Let's start with the Liberals for a change.
For months, the Liberals have been talking about their great policy renewal conference, which will be held this weekend in Montreal.
This is supposed to be a seminal session for policies to be implemented when the voters come to their senses and put a Liberal back in 24 Sussex Drive.
In other words, it is supposed to be a modern version of the 1960 Liberal thinkfest at Kingston that resulted in a Canadian flag, national healthcare and the Canadian Pension Plan, or a repeat of the 1992 Aylmer, QC., conference that resulted in the famous Red Book of promises that put Jean Chretien in power the following year.
Late last week, the party brain trust announced Liberal MPs and Senators are not invited to the 2010 conference because the event is supposed to be non-partisan. That's right, a conference to ponder policies and platforms that will put the Grits back in power is supposed to be non-partisan with the absence of Grits who are in Parliament already.
The decision was probably well intentioned -- most dumb ideas usually are -- but what kind of message does that send? If the Liberals really think they can regain power by excluding those who must answer to the voter, perhaps they are demonstrating that they need more time on the Opposition benches.
It's the dumbest idea since somebody decided the Conservatives could remain free of corruption if lobbyists were told to stay the hell away from annual Christmas party. Maybe that person is now working for the Liberals.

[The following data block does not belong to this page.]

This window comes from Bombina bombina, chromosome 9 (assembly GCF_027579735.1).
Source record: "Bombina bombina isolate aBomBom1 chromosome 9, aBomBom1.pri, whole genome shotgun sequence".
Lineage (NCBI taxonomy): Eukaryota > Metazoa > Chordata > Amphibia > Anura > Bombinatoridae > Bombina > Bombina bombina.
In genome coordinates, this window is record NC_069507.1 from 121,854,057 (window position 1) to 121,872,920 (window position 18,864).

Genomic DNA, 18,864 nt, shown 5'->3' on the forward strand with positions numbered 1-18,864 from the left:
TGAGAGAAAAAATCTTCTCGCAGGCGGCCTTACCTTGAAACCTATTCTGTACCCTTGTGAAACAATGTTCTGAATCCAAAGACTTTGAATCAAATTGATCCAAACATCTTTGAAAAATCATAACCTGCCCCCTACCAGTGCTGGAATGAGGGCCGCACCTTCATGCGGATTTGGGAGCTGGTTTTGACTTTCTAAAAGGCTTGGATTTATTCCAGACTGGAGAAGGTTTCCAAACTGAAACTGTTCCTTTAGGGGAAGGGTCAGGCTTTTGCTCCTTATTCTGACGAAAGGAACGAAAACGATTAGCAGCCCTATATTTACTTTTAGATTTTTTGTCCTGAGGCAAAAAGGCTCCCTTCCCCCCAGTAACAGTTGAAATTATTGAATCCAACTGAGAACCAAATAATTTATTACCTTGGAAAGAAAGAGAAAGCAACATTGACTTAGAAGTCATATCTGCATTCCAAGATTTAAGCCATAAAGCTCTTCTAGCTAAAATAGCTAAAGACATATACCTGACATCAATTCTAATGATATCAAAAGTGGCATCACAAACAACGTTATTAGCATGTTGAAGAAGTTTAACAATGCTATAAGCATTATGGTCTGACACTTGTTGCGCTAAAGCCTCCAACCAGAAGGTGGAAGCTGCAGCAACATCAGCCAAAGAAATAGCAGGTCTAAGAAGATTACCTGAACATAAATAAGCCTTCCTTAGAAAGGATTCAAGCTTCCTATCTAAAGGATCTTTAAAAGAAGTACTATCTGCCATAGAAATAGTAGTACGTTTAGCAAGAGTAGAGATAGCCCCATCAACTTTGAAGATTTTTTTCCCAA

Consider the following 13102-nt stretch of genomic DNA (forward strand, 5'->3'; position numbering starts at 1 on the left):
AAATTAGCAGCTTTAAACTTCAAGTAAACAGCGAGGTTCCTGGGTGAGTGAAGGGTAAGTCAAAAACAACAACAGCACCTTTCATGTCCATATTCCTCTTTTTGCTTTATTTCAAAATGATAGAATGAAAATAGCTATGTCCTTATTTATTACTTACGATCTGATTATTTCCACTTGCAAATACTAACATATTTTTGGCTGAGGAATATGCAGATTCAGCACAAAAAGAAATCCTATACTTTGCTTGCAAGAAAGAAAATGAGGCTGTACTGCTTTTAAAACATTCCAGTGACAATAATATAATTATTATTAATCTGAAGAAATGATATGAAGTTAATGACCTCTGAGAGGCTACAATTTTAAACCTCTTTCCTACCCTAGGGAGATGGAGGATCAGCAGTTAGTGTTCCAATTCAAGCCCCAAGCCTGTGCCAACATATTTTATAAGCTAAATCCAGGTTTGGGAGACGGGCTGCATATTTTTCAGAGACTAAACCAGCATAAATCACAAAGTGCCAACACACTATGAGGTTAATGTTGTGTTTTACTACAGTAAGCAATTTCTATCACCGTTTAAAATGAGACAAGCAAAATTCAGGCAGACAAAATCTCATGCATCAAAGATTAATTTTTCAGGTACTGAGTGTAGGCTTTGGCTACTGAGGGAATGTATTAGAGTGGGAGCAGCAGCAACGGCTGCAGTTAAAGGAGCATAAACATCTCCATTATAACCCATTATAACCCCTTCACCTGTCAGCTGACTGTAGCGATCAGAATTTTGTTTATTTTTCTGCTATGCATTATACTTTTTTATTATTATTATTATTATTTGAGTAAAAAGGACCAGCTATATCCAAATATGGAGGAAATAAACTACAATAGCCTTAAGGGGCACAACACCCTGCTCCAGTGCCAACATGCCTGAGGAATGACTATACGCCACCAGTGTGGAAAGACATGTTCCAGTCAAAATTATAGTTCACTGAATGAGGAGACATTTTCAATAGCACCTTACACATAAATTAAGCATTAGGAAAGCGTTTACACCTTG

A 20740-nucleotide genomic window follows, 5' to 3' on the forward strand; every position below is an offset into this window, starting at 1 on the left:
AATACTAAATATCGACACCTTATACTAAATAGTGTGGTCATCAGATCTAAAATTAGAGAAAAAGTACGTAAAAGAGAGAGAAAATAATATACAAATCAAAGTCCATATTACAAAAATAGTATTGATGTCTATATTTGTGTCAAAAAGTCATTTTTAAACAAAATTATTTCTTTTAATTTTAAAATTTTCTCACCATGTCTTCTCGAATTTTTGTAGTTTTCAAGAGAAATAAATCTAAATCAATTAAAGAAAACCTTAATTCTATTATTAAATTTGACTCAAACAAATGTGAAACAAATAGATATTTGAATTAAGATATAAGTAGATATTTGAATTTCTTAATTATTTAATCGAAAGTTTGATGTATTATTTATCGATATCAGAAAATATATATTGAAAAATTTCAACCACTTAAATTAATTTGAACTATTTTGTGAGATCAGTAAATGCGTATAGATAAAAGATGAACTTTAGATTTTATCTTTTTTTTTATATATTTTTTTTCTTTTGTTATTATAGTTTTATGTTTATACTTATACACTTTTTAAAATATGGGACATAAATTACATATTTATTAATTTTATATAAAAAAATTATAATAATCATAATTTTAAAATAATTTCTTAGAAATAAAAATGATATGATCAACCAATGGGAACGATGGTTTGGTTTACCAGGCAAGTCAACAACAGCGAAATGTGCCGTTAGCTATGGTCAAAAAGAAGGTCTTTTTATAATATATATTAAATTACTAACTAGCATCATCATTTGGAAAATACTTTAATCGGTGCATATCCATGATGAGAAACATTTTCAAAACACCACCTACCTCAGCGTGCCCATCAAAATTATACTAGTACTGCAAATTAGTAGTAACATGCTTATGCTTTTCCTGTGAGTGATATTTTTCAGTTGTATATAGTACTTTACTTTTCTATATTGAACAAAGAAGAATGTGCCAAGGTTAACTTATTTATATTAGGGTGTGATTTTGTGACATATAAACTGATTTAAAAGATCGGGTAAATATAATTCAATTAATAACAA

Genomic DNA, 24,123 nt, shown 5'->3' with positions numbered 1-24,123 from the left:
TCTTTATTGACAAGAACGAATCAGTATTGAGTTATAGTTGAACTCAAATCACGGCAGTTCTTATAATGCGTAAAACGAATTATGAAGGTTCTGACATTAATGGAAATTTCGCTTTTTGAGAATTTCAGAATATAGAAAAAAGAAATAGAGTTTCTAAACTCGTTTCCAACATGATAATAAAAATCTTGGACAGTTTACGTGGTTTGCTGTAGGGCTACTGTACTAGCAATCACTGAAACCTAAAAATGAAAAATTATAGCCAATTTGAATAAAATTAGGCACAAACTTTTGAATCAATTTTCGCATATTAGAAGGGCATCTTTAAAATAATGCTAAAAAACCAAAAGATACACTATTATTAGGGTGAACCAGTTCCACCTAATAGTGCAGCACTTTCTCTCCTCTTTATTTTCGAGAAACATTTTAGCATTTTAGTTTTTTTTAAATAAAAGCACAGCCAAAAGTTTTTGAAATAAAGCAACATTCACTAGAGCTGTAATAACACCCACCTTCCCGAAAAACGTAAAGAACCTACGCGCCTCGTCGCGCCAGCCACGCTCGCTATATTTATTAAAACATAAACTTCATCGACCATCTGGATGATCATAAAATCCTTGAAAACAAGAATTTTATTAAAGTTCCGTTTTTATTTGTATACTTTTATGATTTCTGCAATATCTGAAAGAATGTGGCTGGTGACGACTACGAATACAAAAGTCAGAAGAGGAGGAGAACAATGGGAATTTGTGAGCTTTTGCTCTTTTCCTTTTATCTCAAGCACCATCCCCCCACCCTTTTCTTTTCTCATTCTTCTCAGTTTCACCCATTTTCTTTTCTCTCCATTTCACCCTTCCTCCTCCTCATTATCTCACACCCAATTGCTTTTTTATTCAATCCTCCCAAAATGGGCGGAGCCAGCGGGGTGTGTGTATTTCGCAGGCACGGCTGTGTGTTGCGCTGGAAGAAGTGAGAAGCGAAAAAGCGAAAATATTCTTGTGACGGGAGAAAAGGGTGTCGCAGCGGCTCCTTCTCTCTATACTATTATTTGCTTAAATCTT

As for convoluted messages by the governing party, there have been quite a few since the ill-fated (and quite stupid) bid to reword the national anthem.
First the government Tories said their much ballyhooed G8 initiative on mothers and childcare would no include family planning. Foreign Affairs Minister Lawrence Cannon said the program is about preserving life.
Then International Development Minister Bev Oda said family planning was in the program without explaining the reason behind the flip-flop.
Prime Minister Stephen Harper said the so-called 10 per centers -- partisan circulars MPs can send at taxpayer expense to other ridings in amounts equaling 10 per cent of their own constituencies -- should be banned. But his own caucus voted against getting rid of them.
Harper also says Helena Guergis, the Status of Women minister, will stay in cabinet. But a growing number of Tory MPs are telling the media of an internal push to get rid of her.
In the Tories' case, the confusion is probably a direct result of a government obsessed with managing (or trying to manage) the Afghan detainee crisis at the expense of everything else. This is how scandal eats away at a government.
Strange messages all, but the main message to the voters likely is that the two main parties are where they deserve to be in the polls -- deadlocked with no signs of growing much support.
A few weeks ago, I declared this blog a Tiger-free zone. But the two televised interviews Tiger Woods gave on the Golf Channel and ESPN over the weekend deserve a mention out of fairness.
The haughtiness Tiger showed in that one-way press conference a few weeks ago was gone. In the the weekend interviews, Tiger was quite clearly sincere, contrite and forthcoming.
He may not have saved some of the sponsors he lost. But had he done those interviews in the beginning of his ordeal he likely would have saved himself a lot of grief.
Now he should be allowed to rebuild his life.